The Korean War is usually designated as the Forgotten War, but we might just as well apply the handle to the First World War, at least here in the United States. We tend to focus on the wars which we can glibly rationalize as having done some good — the American Revolution threw off the shackles of tyranny, the Civil War freed the slaves and united the divided country, World War II saved civilization. We remember Vietnam out of shame and guilt, for the conduct of the war itself, and for the treatment of the veterans who survived it. Amidst that odd jumble of national pride and self-flagellation, World War I tends to get lost.
When American doughboys began arriving in France in 1918, the war had been raging through Europe, Africa, and the Middle East for four years. Fighting along the Western Front in France and Belgium was especially bloody. Allied and German soldiers dug in, constructed long lines of trenches fortified with barbed wire and protected by machine guns, withstood constant artillery bombardment, and tried not to choke to death on the mustard gas, chlorine, and phosgene. There were major losses on both sides, over three million Allies and Germans killed on the Western Front alone, with no major advances for most of the war.
The names are probably familiar, even if you don’t remember what they mean: the Marne, the Somme, Cambrai, Ypres, the Ardennes, the Argonne, Flanders, Verdun.
The terms introduced or popularized by the war may only evoke a faint recognition today, but they still carry a chill. They have been stamped on our collective subconscious: trench foot, devil’s paintbrush, U-boat, stormtrooper, zero-hour, over the top, no-man’s-land.
It was a long war, and a bloody war, and ultimately a vain war. It was called the war to end all wars, yet just twenty years after it officially ended with the signing of the Treaty of Versailles, Adolf Hitler’s army invaded Poland, igniting the Second World War.
Unofficially, the war ended with the signing of an armistice between the Allies and the Germans in a railroad car in the Compiègne Forest. The armistice was signed early on the morning of November 11, 1918. It went into effect at 11 a.m., the eleventh hour of the eleventh day of the eleventh month, ensuring generations of future high school history students would get at least one test question correct. Since then, Armistice Day, or Remembrance Day, has been marked throughout the western world every eleventh of November. Originally set aside to memorialize the end of the First World War, it has evolved over the last ninety years into a day to honor those who fought in all wars, wherever and whenever. Since 1954 it has been known as Veterans Day here in the United States.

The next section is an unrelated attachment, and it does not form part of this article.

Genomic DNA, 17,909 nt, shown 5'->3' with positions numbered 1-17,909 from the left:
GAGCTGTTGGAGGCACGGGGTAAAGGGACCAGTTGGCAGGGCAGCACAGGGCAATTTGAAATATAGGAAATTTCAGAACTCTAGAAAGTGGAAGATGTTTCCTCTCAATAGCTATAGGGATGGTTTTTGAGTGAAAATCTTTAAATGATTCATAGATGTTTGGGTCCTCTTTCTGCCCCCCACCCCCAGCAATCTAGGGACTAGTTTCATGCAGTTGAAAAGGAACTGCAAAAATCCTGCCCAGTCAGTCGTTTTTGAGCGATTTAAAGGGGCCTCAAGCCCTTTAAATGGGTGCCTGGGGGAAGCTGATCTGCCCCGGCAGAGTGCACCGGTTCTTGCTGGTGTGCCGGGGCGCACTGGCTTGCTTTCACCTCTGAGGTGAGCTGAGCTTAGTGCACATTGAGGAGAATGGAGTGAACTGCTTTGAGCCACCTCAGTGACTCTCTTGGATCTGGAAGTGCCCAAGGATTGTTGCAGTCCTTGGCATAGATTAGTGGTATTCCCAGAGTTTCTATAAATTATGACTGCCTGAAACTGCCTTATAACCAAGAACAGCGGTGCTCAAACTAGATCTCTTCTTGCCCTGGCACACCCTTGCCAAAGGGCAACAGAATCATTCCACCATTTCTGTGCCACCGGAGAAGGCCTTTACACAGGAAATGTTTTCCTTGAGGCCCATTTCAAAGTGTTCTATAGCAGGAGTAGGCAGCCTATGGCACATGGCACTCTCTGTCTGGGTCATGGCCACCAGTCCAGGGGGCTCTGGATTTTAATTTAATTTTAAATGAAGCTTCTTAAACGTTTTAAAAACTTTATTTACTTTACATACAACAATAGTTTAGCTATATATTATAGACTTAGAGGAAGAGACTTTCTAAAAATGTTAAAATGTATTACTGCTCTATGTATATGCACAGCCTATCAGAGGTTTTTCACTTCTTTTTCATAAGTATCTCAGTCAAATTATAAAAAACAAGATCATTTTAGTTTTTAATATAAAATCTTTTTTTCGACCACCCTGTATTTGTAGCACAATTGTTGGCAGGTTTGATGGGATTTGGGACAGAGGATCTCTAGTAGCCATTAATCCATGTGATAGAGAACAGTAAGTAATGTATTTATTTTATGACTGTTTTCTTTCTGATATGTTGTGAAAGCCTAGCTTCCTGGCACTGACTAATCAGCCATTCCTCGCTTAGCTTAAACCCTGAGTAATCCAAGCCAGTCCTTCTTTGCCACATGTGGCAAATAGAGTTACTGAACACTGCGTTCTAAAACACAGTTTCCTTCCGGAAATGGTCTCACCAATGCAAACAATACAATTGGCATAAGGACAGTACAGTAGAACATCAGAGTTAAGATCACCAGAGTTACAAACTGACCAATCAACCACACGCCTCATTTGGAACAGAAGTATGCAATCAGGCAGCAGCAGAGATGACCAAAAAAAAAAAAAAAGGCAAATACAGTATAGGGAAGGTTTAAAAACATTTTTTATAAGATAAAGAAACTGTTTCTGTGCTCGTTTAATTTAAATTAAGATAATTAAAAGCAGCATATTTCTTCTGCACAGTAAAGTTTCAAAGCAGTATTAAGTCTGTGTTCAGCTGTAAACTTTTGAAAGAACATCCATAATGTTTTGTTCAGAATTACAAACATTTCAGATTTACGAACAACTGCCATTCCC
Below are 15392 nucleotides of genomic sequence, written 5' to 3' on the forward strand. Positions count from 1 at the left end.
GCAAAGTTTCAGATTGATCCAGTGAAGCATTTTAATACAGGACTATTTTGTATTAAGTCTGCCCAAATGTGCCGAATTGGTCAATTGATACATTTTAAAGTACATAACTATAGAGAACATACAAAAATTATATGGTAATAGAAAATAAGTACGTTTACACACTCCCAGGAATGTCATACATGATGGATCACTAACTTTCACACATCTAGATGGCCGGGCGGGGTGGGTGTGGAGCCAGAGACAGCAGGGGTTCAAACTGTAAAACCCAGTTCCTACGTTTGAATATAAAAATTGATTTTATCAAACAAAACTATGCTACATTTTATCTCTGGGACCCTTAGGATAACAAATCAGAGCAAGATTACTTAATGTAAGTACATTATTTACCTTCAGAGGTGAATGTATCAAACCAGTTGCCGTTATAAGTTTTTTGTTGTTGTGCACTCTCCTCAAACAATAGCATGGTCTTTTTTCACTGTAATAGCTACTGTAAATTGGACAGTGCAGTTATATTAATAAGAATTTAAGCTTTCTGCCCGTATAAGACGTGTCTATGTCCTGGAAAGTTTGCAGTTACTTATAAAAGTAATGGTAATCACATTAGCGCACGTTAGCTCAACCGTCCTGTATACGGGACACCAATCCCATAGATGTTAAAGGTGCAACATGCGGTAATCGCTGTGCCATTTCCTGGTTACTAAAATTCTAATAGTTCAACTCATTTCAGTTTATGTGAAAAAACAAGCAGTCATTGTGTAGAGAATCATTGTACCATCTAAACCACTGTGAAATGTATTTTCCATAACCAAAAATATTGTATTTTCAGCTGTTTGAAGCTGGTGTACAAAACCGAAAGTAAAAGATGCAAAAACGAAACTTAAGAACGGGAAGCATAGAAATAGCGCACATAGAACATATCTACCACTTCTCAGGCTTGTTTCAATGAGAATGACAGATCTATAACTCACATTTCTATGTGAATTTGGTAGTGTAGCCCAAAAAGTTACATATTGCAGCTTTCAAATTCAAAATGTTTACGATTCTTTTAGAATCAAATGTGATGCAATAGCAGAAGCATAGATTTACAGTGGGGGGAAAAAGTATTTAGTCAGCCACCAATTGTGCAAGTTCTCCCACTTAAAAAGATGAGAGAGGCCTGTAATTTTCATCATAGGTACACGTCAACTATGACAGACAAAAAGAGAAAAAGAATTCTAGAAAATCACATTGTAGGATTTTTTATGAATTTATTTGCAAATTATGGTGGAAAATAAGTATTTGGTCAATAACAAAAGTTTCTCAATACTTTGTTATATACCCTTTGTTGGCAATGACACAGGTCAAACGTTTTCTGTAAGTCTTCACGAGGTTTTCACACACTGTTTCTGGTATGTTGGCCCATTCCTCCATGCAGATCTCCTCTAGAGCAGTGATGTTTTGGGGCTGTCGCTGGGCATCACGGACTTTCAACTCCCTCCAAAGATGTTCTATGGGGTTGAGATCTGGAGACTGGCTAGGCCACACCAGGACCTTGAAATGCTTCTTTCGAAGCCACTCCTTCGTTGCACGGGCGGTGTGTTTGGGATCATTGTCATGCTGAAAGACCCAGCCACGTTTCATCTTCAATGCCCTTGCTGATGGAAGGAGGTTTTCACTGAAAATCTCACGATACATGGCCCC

In Belgium they call it the Day of Peace. It’s marked by the display of poppies and recitations of “In Flanders Fields,” a poem written by Canadian Lt. Col. John McCrae on a scrap of paper as he stood in the midst of the Second Battle of Ypres. I first heard it on November 11, 1994, the first of the four Veterans Day assemblies I attended at Clear Spring High School. Jim Hutson, history teacher, Marine, and Vietnam War veteran, recites it every year:
In Flanders fields the poppies blow
Between the crosses, row on row,
That mark our place; and in the sky
The larks, still bravely singing, fly
Scarce heard amid the guns below.
We are the dead. Short days ago
We lived, felt dawn, saw sunset glow,
Loved, and were loved, and now we lie
In Flanders fields.
Take up our quarrel with the foe:
To you from failing hands we throw
The torch; be yours to hold it high.
If ye break faith with us who die
We shall not sleep, though poppies grow
In Flanders fields.
Millions of French, British, German, Belgian, Italian, and Russian troops were killed during the war, but the final recorded combat death was an American, Henry Gunther. He was a Maryland boy, born and raised in Baltimore. He had been behaving recklessly since being demoted in rank from sergeant to private for writing a letter to a friend that was critical of the Army. On the morning of the armistice Gunther’s company was positioned opposite a German machine gun in Ville-devant-Chaumont, a little village near Verdun. At 10:30 they were informed of the imminent ceasefire. With the end of the war seconds away, Gunther leapt from his position and charged the Germans, firing his rifle through the thick fog. The confused Germans shouted at him to stop, that the war was over. Gunther kept charging. The Germans had no choice. They fired their machine gun, and Gunther fell.
The Germans who killed him rolled Gunther onto a stretcher and carried him back to the American lines, where he was buried. His time of death was listed as 10:59.
Baltimore columnist and radio host Dan Rodricks has an excellent story about the 90th anniversary of the armistice and the death of Henry Gunther in today’s Baltimore Sun.